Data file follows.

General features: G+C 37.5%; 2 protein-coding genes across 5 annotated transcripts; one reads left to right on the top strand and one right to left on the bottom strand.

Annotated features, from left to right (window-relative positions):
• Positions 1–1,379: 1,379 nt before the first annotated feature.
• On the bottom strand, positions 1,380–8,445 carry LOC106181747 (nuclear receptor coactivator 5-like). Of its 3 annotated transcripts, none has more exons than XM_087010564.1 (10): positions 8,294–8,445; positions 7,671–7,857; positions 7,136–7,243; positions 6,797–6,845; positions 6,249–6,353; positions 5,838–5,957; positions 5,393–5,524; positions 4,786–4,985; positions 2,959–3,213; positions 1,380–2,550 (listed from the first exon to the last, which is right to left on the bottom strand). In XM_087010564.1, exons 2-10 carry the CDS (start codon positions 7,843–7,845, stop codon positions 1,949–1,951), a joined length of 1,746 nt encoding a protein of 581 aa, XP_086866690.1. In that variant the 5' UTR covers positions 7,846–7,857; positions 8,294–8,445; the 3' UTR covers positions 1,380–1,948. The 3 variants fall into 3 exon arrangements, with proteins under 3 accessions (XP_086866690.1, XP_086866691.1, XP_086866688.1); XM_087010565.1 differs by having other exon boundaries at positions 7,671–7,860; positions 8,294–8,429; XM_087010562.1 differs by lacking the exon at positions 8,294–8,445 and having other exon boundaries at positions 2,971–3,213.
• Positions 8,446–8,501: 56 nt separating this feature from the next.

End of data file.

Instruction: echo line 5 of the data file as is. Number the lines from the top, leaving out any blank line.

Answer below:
• Positions 8,446–8,501: 56 nt separating this feature from the next.